A businessman sinks $200 million into a special project to help fight Alzheimer's disease. As part of this project, medical biologist Susan McAlester rather naughtily figures out a way to genetically enlarge shark brains, so that disease-battling enzymes can be harvested. However, the shark subjects become super smart and decide they don't much like being cooped up in pens and being stabbed with hypodermics, so they figure a way to break out and make for the open sea...Written by
John Smith <John.Smith7@net.ntl.com>
Preacher's description of Albert Einstein's theory of relativity (Tom Scoggins: "I spent four years at CalTech, and that's the best physics explanation I've ever heard.") is adapted from a quote by Einstein: "Put your hand on a hot stove for a minute, and it seems like an hour. Sit with a pretty girl for an hour, and it seems like a minute. THAT'S relativity." See more »
When Preacher turns on the camera to record his legacy, the screen turns on with a dot in the center, then a line, and then the whole screen. That is the way old CRT screens turn on. This is a LCD screen, in which every pixel gets energized at the same time. See more »
All right, all right, all right. Okay, okay, okay. If this is a lesson about the drinking, let's just say I've learned.
[Sherman drops the bottle]
Don't need to get all carried away, showing me your vengeful side. I know your wrath, Lord!
See more »
At the beginning of the film, both the Warner Bros. shield and the Village Roadshow logo are depicted as being underwater. See more »
SPOILER:In US TV versions, several of the death scenes are edited and cut for content. This includes the death of Russel Franklin (Samuel L. Jackson) and Tom "Scoggs" Scoggins (Michael Rapaport). In the original theatrical and DVD versions, their deaths are more gruesome and last a few seconds longer, with the sharks actually tearing and mutilating their bodies. Scoggs body, for instance, is torn apart into several pieces, with blood and gore splattering everywhere. Most American TV versions show the characters being attacked by the sharks and then cut to the scene See more »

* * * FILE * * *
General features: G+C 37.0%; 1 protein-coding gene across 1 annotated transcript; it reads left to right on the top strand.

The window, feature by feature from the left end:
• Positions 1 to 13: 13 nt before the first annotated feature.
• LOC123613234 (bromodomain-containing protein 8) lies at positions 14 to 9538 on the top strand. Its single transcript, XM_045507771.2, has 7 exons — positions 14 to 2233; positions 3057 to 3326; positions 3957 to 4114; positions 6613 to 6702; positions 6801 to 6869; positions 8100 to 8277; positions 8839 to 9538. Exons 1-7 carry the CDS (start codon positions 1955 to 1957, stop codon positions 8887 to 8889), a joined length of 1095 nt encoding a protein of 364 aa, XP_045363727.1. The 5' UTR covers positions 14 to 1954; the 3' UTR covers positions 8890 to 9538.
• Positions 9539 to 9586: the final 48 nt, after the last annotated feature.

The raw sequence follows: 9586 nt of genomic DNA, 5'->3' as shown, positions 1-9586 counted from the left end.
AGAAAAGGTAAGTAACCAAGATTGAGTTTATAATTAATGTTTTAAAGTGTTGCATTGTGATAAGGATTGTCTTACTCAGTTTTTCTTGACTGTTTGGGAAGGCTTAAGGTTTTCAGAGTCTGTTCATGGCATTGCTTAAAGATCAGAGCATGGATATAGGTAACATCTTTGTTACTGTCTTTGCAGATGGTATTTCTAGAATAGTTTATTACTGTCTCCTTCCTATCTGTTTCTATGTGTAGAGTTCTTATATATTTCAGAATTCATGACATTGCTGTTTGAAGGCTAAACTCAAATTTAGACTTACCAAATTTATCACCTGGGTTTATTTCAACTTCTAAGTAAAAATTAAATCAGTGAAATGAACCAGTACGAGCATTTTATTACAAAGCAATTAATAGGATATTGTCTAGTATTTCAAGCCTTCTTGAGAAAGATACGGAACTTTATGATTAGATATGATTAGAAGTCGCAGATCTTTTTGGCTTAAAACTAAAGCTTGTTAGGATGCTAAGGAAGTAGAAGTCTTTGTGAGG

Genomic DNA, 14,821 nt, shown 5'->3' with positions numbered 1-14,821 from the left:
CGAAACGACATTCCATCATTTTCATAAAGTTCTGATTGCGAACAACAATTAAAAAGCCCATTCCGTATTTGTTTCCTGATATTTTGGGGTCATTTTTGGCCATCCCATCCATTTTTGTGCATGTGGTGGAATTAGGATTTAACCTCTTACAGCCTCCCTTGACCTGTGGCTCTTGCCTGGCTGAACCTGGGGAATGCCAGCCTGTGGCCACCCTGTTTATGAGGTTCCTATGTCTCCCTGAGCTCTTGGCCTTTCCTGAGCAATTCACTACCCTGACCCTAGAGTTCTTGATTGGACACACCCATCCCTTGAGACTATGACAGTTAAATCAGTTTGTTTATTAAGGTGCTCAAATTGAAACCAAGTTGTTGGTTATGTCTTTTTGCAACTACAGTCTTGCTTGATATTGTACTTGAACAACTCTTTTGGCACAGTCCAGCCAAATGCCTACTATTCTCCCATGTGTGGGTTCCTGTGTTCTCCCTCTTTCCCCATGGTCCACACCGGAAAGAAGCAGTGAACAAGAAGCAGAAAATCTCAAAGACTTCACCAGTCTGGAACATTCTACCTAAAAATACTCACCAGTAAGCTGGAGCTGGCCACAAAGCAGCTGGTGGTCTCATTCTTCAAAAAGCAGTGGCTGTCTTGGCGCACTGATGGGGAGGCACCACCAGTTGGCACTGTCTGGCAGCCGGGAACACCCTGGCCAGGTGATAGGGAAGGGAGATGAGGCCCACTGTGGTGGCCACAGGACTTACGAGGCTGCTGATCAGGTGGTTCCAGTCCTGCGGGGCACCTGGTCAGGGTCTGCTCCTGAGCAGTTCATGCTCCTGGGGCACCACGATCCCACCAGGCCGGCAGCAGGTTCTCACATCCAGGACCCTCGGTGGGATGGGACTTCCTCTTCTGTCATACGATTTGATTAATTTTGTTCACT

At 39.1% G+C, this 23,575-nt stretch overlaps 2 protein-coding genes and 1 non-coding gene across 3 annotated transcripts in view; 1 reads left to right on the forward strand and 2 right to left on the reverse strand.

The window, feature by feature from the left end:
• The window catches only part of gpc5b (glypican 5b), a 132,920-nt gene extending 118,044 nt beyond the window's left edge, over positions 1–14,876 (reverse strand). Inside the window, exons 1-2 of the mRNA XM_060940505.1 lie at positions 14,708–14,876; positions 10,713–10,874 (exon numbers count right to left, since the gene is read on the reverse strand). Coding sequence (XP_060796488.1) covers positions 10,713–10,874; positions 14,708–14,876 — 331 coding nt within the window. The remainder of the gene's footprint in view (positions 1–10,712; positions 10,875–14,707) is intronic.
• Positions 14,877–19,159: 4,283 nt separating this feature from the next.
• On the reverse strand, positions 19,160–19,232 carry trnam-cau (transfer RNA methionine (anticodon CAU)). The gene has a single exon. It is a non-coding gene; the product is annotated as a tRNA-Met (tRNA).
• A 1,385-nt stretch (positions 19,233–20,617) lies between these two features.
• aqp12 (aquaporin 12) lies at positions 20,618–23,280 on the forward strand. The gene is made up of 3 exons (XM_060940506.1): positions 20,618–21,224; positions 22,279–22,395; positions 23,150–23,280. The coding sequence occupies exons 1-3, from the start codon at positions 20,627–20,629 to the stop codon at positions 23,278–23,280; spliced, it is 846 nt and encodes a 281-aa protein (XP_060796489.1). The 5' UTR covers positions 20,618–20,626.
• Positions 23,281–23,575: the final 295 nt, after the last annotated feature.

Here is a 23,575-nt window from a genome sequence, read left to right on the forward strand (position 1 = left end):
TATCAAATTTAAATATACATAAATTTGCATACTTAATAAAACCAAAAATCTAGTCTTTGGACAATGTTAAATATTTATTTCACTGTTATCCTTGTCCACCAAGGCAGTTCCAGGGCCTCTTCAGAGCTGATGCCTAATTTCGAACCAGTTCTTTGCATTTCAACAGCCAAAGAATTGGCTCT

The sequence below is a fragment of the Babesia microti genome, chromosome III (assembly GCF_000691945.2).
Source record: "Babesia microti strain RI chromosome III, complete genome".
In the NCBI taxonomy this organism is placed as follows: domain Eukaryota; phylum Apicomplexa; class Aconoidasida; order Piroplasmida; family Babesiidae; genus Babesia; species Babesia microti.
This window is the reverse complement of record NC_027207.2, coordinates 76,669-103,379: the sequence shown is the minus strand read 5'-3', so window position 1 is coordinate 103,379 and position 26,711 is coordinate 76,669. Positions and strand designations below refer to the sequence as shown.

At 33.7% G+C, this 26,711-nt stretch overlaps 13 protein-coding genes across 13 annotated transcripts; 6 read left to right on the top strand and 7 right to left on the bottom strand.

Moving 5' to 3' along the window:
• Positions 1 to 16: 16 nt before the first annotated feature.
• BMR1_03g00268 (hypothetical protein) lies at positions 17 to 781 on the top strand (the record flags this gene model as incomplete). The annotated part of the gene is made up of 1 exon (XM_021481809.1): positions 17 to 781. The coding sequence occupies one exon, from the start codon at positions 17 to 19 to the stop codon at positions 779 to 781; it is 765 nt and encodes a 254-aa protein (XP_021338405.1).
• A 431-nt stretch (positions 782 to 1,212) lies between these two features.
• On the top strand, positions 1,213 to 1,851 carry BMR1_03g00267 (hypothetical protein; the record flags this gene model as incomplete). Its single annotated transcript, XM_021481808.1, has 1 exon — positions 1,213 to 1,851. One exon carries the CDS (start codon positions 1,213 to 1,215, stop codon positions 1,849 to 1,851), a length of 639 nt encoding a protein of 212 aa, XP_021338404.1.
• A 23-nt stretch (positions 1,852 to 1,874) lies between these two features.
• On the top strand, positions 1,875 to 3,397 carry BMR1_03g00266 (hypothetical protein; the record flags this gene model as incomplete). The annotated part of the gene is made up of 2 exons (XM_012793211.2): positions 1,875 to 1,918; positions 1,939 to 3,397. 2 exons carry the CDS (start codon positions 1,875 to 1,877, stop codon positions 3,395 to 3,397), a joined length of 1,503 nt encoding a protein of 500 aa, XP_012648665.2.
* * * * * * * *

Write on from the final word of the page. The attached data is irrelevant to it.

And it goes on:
Get Tha Money (Dollar Bill)
Written by DJ Quik (as David Blake) and Hi-C (as Crawford Wilkerson)
Produced by DJ Quik
Performed by Hi-C Featuring DJ Quik
DJ Quik Appears Courtesy of Arista/Profile Records See more »
The only decent shark film since the original Jaws.
The problem with shark films is that, once you hear about it, people immediately think of Steven Spielberg's masterpiece Jaws. So how do you approach a shark film without repeating Jaws? The answer is Deep Blue Sea.
Researchers and scientists harvest brain fluids from sharks for a cure for Alzheimer's disease, but unknown to the other scientists, Dr. Susan McAlester(Saffron Burrows) and Dr. Jim Whitlock(Stellan Skarsgard) violated the code of ethics and genetically engineered the sharks to increase their brain size, with the side effect of the sharks getting smarter and bigger.
In a genre full of clichés, this film at least keeps you guessing here and there. What director Renny Harlin establishes is that anyone can die, the whole cast is expendable, and ultimately fodder. However, in doing so he at least allows you to get to know the characters before they're shark food, some more than others. One can understand why Dr. McAlester is so driven for a cure, but ultimately it's all her fault for the events that take place in the film. Thomas Jane is good in the role Carter Blake, who is a shark wrangler. He also somehow magically dodges every shark that comes towards him and rides on their fins like Aquaman. Almost unrealistic, but the movie is so fun you just kinda go along with it and Jane handles the actions scenes quite well. Plus he holds his breath under water like no human can which can be impressive, but again a bit of a stretch. LL Cool J and Michael Rapaport provide sharp wisecracks and provide the film's humor. Samuel L. Jackson also has a decent supporting role as Russell Frankin, the research team's financial backer.
The shark deaths are brutal and unforgiving and may make some uneasy. The problem with this film is that, although the shark attacks are effective, it tries a lot to make you uncomfortable and it becomes too one-noted. Of course in a film like this it's expected. The whole time you have no idea who is going to die next, and those sharks are relentless and a lot more vicious. Director Renny Harlin effectively uses the timing, suspense and the element of surprise so kudos to him. The shark puppets look great, but the same cannot be said for the cgi shark effects, it's dated and doesn't hold up.
Deep Blue Sea is pure popcorn entertainment. The film doesn't necessarily bring anything new to the table, but again it keeps you guessing and at times it keeps you on the edge of your seat. It's an effective shark film, and it tires to be a good film. That's something I can appreciate.
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